Space force

NASA and Space Force discuss options for Artemis I launch

ORLANDO, Fla. — To use a theater metaphor, the curtain has yet to be drawn on NASA’s opportunities to launch the Artemis I mission this month.

During a media conference call Thursday, Sept. 8, NASA leaders said they were working on a plan that could see the launch of the 322-foot-tall Space Launch System (SLS) rocket and spacecraft. Orion from September 23 or 27.

What do you want to know

  • Eastern range to grant NASA a waiver on its flight termination system batteries at the rocket’s core stage to attempt further launches in September
  • The range is currently evaluating NASA’s request
  • If approved, it would help pave the way for a September 23 or 27 launch attempt.

SLS chief engineer John Blevins said he was confident they had the right people and the right architecture to overcome the leak issue that canceled the September 3 launch attempt.

“I can see the inner workings of this team and where we are and I feel really good about being able to pivot and work through any issues that we come across,” Blevins said. “And I’m very confident that the teams will solve the problem that prevents us from launching.”

Blevins and the team discussed an ongoing plan to perform repairs on the rocket while it was on the platform at Launch Complex 39B (LC-39B). Then they hope to perform a cryogenic test on or around September 17.

This would involve loading liquid hydrogen (LH2) and liquid oxygen (LOX) into the core and upper stage tanks of the SLS rocket. The upper stage is the Interim Cryogenic Propulsion Stage (ICPS) provided by United Launch Alliance (ULA).

(NASA described the components of the SLS core stage during its first launch attempt on August 29, 2022. (NASA via Twitter))

NASA hopes the cryogenic test will show that their solution to the hydrogen leak will survive the next launch attempt.

Eastern Range makes the call

The dates of September 23 and 27 were submitted to Space Force Space Launch Delta 45, which operates the eastern range from Space Force Station Cape Canaveral in Florida.

The team, which includes the 1st Range Operations Squadron (1 ROPS) is reviewing the data and the formal proposal to extend certification of the rocket’s Flight Termination System (TPS) batteries.

NASA is hoping for an answer before it wants to do the tanking test.

“We continue to investigate if the range has any questions. Obviously, we’d like to hear from them, but we’re following their process,” said Jim Free, the associate administrator for NASA’s Exploration Systems Development Mission Directorate.

“So at this time we have submitted the waiver and we will seek to hear from them what clarifications they need from us.”

Spectrum News reached out to SLD 45 on Thursday and they sent the following statement about their ongoing discussions:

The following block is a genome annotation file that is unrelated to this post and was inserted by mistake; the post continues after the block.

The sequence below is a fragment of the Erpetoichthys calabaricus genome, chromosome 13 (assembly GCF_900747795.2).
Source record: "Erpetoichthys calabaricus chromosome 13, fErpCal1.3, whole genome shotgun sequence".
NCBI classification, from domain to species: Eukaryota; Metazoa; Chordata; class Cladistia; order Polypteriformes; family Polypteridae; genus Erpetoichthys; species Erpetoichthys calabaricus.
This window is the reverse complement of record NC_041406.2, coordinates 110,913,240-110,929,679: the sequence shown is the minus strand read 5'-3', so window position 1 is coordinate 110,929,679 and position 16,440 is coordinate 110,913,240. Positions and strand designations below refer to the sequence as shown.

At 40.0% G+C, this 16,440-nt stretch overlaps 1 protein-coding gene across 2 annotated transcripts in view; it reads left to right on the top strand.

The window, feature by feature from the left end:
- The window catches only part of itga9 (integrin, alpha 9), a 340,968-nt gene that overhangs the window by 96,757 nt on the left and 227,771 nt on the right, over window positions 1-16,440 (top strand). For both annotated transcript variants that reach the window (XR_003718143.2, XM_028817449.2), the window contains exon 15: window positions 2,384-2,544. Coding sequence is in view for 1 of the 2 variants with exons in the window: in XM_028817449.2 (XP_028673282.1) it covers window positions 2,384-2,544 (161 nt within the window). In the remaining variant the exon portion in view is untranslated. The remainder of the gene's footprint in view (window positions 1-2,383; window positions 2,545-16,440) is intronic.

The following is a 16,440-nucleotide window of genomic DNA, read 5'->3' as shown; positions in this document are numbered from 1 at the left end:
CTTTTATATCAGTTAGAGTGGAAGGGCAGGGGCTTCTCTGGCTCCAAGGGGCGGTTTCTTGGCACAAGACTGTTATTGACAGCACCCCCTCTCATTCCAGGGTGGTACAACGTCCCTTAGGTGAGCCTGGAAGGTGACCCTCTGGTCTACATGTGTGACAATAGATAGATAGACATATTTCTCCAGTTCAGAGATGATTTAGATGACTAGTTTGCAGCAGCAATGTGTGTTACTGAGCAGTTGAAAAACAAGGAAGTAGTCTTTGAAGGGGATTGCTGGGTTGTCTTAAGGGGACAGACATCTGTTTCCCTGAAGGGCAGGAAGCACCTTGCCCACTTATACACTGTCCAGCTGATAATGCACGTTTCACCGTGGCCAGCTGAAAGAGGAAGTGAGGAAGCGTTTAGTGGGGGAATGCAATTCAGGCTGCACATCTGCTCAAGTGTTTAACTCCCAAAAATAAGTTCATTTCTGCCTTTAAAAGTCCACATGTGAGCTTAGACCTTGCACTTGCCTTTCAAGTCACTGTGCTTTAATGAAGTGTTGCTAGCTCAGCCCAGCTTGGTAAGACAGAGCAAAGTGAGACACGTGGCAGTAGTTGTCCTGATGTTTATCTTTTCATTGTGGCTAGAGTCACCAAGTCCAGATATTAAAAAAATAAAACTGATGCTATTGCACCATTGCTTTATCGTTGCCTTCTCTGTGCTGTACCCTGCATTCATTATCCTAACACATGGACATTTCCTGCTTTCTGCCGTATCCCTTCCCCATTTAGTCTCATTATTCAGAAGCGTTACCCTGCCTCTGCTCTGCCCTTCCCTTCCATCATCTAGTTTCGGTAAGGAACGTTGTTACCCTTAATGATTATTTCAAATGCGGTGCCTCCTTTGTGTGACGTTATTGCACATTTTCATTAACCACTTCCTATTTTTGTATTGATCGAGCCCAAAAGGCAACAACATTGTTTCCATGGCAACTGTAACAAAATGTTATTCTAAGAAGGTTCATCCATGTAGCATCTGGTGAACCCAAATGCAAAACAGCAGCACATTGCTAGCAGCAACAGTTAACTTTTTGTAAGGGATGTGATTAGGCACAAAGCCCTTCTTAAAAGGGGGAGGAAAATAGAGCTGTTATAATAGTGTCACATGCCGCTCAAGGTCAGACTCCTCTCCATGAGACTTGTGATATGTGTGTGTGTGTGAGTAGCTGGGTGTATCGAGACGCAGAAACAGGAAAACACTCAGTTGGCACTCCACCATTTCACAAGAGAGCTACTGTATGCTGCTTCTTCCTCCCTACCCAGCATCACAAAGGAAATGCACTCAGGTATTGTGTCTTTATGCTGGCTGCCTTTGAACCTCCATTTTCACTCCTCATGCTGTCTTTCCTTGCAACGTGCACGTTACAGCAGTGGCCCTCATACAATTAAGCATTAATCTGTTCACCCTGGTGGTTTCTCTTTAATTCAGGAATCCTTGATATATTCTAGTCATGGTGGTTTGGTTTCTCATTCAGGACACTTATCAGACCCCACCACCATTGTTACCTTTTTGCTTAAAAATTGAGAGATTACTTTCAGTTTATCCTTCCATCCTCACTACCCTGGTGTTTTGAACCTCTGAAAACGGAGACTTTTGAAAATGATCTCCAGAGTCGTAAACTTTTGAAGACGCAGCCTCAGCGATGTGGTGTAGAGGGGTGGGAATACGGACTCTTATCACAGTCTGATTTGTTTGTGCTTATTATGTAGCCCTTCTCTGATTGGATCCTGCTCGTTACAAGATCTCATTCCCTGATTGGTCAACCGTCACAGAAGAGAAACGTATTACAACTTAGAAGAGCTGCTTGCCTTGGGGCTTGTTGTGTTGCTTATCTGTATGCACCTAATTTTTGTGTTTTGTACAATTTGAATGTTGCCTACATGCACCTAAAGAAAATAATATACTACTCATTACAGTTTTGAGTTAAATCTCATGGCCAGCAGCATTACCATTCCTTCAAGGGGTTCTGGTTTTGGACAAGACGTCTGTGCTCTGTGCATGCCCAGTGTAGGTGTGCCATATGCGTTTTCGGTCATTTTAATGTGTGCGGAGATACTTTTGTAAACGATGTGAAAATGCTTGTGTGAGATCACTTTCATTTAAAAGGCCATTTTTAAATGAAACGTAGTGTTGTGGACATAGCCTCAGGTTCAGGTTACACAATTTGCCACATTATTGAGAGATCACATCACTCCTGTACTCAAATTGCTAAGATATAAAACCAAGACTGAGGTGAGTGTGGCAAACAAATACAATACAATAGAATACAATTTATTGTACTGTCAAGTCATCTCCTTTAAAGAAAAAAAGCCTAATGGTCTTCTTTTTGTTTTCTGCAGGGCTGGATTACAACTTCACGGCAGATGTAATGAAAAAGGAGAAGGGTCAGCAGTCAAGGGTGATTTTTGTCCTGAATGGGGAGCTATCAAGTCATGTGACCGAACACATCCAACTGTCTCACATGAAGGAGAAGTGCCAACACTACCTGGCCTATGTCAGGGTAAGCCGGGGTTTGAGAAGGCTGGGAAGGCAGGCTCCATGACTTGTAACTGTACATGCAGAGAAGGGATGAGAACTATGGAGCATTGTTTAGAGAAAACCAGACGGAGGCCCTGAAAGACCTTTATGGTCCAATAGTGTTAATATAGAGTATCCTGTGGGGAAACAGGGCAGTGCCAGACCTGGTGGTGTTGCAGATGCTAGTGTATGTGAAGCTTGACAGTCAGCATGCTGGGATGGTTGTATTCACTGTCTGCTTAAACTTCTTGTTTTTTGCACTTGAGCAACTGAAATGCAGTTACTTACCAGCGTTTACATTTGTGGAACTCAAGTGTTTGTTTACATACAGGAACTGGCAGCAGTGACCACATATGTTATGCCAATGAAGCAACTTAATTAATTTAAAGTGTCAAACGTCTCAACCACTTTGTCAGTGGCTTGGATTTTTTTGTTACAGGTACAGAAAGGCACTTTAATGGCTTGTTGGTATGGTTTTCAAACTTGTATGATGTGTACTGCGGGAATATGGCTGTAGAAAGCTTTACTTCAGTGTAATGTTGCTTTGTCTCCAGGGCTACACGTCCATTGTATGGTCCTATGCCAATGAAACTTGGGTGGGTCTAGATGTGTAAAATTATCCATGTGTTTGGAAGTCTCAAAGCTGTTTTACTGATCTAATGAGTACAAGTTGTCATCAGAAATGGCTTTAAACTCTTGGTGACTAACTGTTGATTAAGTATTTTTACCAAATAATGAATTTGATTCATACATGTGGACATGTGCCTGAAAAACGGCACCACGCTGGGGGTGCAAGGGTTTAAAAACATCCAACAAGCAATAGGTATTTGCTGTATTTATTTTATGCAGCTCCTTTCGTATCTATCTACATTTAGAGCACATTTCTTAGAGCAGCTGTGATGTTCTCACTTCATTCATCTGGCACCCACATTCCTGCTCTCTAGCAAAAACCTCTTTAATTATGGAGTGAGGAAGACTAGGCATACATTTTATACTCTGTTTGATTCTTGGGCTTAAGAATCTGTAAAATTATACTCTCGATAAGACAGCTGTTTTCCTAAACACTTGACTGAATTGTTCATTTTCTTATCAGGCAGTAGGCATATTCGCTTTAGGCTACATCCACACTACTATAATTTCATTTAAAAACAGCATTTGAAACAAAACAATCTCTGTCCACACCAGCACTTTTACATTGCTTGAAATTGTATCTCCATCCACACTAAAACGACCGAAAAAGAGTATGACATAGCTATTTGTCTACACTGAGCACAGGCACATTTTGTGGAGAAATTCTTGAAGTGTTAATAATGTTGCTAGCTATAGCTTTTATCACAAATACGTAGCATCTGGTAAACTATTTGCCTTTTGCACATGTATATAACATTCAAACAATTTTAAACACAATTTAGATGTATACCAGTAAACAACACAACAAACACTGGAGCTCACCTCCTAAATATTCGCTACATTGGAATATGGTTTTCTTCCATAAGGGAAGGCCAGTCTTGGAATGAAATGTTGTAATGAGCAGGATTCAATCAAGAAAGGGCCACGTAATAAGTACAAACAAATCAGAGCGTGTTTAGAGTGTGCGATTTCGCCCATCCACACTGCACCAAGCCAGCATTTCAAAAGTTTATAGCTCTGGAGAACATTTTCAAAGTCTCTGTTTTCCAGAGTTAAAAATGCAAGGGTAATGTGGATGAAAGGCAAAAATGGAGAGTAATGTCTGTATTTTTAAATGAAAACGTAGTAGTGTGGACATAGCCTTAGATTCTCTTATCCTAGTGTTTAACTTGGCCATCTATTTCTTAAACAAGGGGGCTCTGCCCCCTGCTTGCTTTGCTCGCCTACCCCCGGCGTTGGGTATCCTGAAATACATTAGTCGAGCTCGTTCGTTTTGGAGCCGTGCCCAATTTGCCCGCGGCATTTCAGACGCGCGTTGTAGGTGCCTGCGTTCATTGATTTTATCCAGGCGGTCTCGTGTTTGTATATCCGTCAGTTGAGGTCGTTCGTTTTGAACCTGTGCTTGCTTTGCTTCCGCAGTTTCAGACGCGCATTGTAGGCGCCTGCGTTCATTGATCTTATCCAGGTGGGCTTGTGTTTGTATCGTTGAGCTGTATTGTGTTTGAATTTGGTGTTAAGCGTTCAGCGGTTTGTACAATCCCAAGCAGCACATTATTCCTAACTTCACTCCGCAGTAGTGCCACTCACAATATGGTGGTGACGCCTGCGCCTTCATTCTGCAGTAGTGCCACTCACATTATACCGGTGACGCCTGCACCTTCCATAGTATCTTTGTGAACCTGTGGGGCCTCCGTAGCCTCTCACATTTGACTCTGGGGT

“Space Launch Delta 45, operator of the East Range, is in discussions with NASA to examine its request for an extension of the certification of the flight termination system for the Space Launch System rocket. Each vehicle’s launch criteria are used to develop mission rules that govern permitted flight behavior to ensure public safety, which is the Eastern Range’s primary task.

“SLD 45 and the Eastern Range have enjoyed a trusted partnership with NASA that dates back to the earliest days of manned spaceflight. SLD 45 will continue to provide NASA with the launch infrastructure and range resources necessary to ensure a safe access to space.

Artemis and other jockeys for a place in the NASA program

While the Artemis I uncrewed mission is one of the key items on NASA’s agenda, it’s by no means the only star of the show.

In just over two weeks, NASA’s Double Asteroid Redirection Test (DART) planetary defense mission will reach its asteroid for impact. Free said Thursday that if they launched on September 23, it would free up the Deep Space Network for necessary communications with the DART spacecraft, which launched on November 24, 2021.

“If we are lucky enough to get the range waiver and actually launch the 23rdour critical needs, after the initial launch, would fall on the other side of the DART impact on the 26e“, Free said.

He added that a Sept. 27 launch would put them on the opposite side of the DART mission, which would be just as acceptable.

(NASA’s DART mission is set to intercept the moon of the asteroid Didymos on September 26, 2022. The mission launched from Vandenberg Space Force Base in November 2021 (NASA))

Free also hinted at “a few other activities on the lineup that are planned for the 30e”, but did not give details on these.

He also noted that they had considered a third date in this series of potential launch dates (collectively referred to as Launch Period 26). However, Free said this possible third date would conflict with the timeline that the SpaceX Crew-5 mission is trying to establish.

The four-member international crew is currently scheduled to take off from the LC-39A no earlier than Monday, October 3 at 12:45 p.m.

If this plan is unable to proceed, NASA will likely return the rocket to the Vehicle Assembly Building and attempt a launch during Launch Window 27 or 28.

LP 27 – Oct. 17-31

o 11 launch opportunities

o No launch available on October 24, 26 and 28

LP 28 – Nov. 12-27 (preliminary)

o 12 launch opportunities

o Not available at launch on November 20, 21 and 26